auditory hallucination


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hallucination

 [hah-loo″sĭ-na´shun]
a sensory impression (sight, touch, sound, smell, or taste) that has no basis in external stimulation. Hallucinations can have psychologic causes, as in mental illness, or they can result from drugs, alcohol, organic illnesses, such as brain tumor or senility, or exhaustion. When hallucinations have a psychologic origin, they usually represent a disguised form of a repressed conflict. adj. adj hallu´cinative, hallu´cinatory.
auditory hallucination a hallucination of hearing; the most common type.
gustatory hallucination a hallucination of taste.
haptic hallucination tactile hallucination.
hypnagogic hallucination a vivid, dreamlike hallucination occurring at sleep onset.
hypnopompic hallucination a vivid, dreamlike hallucination occurring on awakening.
kinesthetic hallucination a hallucination involving the sense of bodily movement.
olfactory hallucination a hallucination of smell.
somatic hallucination a hallucination involving the perception of a physical experience occurring within the body.
tactile hallucination a hallucination of touch.
visual hallucination a hallucination of sight.

au·di·to·ry hal·lu·ci·na·tion

a symptom frequently a part of or a frequent symptom in a schizophrenic or psychotic mood disorder that, in the absence of an external source, consists of hearing a voice or other auditory stimulus that other people do not perceive.

auditory hallucination

Etymology: L, audire, to hear, alucinari, a wandering mind
commonly seen in schizophrenia. It is a subjective experience of hearing voices or other sounds despite the absence of an actual reality-based external stimulus to account for the phenomenon.

auditory hallucination

A hallucination involving the perception of sounds arising from outside of the head, most commonly of voices, in absence of auditory stimuli, which may occur in absence of psychosis or mental illness.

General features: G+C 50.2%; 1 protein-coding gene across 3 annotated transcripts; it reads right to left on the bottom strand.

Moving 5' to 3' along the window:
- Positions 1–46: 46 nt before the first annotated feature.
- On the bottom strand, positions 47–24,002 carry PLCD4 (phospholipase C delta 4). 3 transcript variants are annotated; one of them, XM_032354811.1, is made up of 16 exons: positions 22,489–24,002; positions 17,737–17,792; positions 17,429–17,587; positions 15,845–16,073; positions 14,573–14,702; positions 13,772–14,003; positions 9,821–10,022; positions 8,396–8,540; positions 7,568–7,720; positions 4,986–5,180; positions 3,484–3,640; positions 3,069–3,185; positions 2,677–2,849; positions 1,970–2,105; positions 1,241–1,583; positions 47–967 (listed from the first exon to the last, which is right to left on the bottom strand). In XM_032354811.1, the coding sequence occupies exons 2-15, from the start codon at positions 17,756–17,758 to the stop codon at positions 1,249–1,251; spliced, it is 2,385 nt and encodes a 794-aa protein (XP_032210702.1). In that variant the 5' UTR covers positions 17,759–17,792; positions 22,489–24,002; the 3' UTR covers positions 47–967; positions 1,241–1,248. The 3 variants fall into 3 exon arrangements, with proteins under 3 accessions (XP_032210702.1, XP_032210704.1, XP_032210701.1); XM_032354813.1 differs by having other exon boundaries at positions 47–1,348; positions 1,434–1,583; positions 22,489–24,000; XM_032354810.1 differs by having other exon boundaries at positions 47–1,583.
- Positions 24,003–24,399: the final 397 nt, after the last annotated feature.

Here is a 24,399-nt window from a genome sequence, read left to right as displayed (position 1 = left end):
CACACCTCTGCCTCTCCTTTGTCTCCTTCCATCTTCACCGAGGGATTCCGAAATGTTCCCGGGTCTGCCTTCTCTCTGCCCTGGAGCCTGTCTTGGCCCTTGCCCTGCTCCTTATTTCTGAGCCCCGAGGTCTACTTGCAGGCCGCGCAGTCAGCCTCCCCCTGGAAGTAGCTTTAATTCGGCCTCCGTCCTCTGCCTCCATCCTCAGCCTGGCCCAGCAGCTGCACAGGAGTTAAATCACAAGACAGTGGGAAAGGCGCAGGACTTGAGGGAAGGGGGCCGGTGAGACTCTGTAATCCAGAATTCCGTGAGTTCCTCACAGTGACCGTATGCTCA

Aetiology
Brainstem lesions—e.g., post-stroke, tumours, encephalitis, infection and abscesses.

au·di·to·ry hal·lu·ci·na·tion

(awdi-tōr-ē hă-lūsi-nāshŭn)
Symptom commonly seen in a schizophrenic or psychotic mood disorder patients that, in the absence of an external source, consists of hearing a voice or other auditory stimulus that other people do not perceive.
References in periodicals archive ?
Objective: To investigate the efficacy and safety of tDCS for auditory hallucinations among patients with schizophrenia.
The obs ervation that voices are knowledgeable about patients suggests that auditory hallucinations are linked to memory.
Auditory hallucinations, source monitoring, and the belief that "voices" are real.
The area treated was a region in the left temporal parietal lobe area that previously had been identified as being involved in auditory hallucinations by positron emission tomography.
It compensates for the presence of auditory hallucinations, caused by a defect in self-recognition, by writing a narrative to account for them.
General diagnostic criteria of schizophrenia imposed by ICD 10 plead for the presence of a continuous symptom or two or more symptoms within the first four criteria if such symptoms are vague (thought echo, insertion, thought broadcasting, delusional perception and delusions of control; influence or passivity; auditory hallucinations of voices commenting the patient; persistent inadequate delusions of other kinds) or at least two symptoms of the last five diagnostic groups (persistent hallucinations accompanied by delusions--which may be fleeting or half-formed--, breaks or interpolations in the train of thought, catatonic behaviour, negative symptoms, significant and intense alteration in the global functionality of the patient), for at least a month.
But Zak and Lisa are stunned when Belle confesses that she made up her auditory hallucinations.
He has been diagnosed with psychosis by the hospital and has been taken medication to battle visual and auditory hallucinations.
Among those with psychoses, visual and auditory hallucinations are most common.
Threat preys on your senses (and phobias) at every opportunity - from auditory hallucinations to vertigo and acrophobia.
Among the topics are near-psychotic phenomena in a clinical context, at-risk mental states, auditory hallucinations, delusions, language disorder, and a phenomenology-based approach to disturbances of the experience of self.